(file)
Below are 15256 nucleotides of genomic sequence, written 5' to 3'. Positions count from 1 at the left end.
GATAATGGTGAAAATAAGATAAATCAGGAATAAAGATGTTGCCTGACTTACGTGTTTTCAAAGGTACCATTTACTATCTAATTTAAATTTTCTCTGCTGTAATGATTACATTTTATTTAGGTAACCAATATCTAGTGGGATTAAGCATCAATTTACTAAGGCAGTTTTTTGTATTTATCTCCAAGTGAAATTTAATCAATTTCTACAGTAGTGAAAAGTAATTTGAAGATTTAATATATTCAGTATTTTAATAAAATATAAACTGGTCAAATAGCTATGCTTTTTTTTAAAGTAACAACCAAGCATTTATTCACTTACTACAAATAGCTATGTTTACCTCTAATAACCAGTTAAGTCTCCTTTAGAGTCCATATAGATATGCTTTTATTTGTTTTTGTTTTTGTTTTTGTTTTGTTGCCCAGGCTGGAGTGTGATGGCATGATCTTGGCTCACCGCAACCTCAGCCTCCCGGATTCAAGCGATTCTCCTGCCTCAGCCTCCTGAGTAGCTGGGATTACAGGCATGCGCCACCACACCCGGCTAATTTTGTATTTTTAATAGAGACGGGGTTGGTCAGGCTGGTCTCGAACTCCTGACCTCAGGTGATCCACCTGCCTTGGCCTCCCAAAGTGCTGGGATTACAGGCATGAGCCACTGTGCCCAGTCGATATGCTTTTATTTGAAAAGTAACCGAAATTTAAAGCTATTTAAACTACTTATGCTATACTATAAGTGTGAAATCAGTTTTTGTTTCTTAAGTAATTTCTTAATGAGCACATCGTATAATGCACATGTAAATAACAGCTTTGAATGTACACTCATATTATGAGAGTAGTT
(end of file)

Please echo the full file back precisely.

Below are 15256 nucleotides of genomic sequence, written 5' to 3'. Positions count from 1 at the left end.
GATAATGGTGAAAATAAGATAAATCAGGAATAAAGATGTTGCCTGACTTACGTGTTTTCAAAGGTACCATTTACTATCTAATTTAAATTTTCTCTGCTGTAATGATTACATTTTATTTAGGTAACCAATATCTAGTGGGATTAAGCATCAATTTACTAAGGCAGTTTTTTGTATTTATCTCCAAGTGAAATTTAATCAATTTCTACAGTAGTGAAAAGTAATTTGAAGATTTAATATATTCAGTATTTTAATAAAATATAAACTGGTCAAATAGCTATGCTTTTTTTTAAAGTAACAACCAAGCATTTATTCACTTACTACAAATAGCTATGTTTACCTCTAATAACCAGTTAAGTCTCCTTTAGAGTCCATATAGATATGCTTTTATTTGTTTTTGTTTTTGTTTTTGTTTTGTTGCCCAGGCTGGAGTGTGATGGCATGATCTTGGCTCACCGCAACCTCAGCCTCCCGGATTCAAGCGATTCTCCTGCCTCAGCCTCCTGAGTAGCTGGGATTACAGGCATGCGCCACCACACCCGGCTAATTTTGTATTTTTAATAGAGACGGGGTTGGTCAGGCTGGTCTCGAACTCCTGACCTCAGGTGATCCACCTGCCTTGGCCTCCCAAAGTGCTGGGATTACAGGCATGAGCCACTGTGCCCAGTCGATATGCTTTTATTTGAAAAGTAACCGAAATTTAAAGCTATTTAAACTACTTATGCTATACTATAAGTGTGAAATCAGTTTTTGTTTCTTAAGTAATTTCTTAATGAGCACATCGTATAATGCACATGTAAATAACAGCTTTGAATGTACACTCATATTATGAGAGTAGTT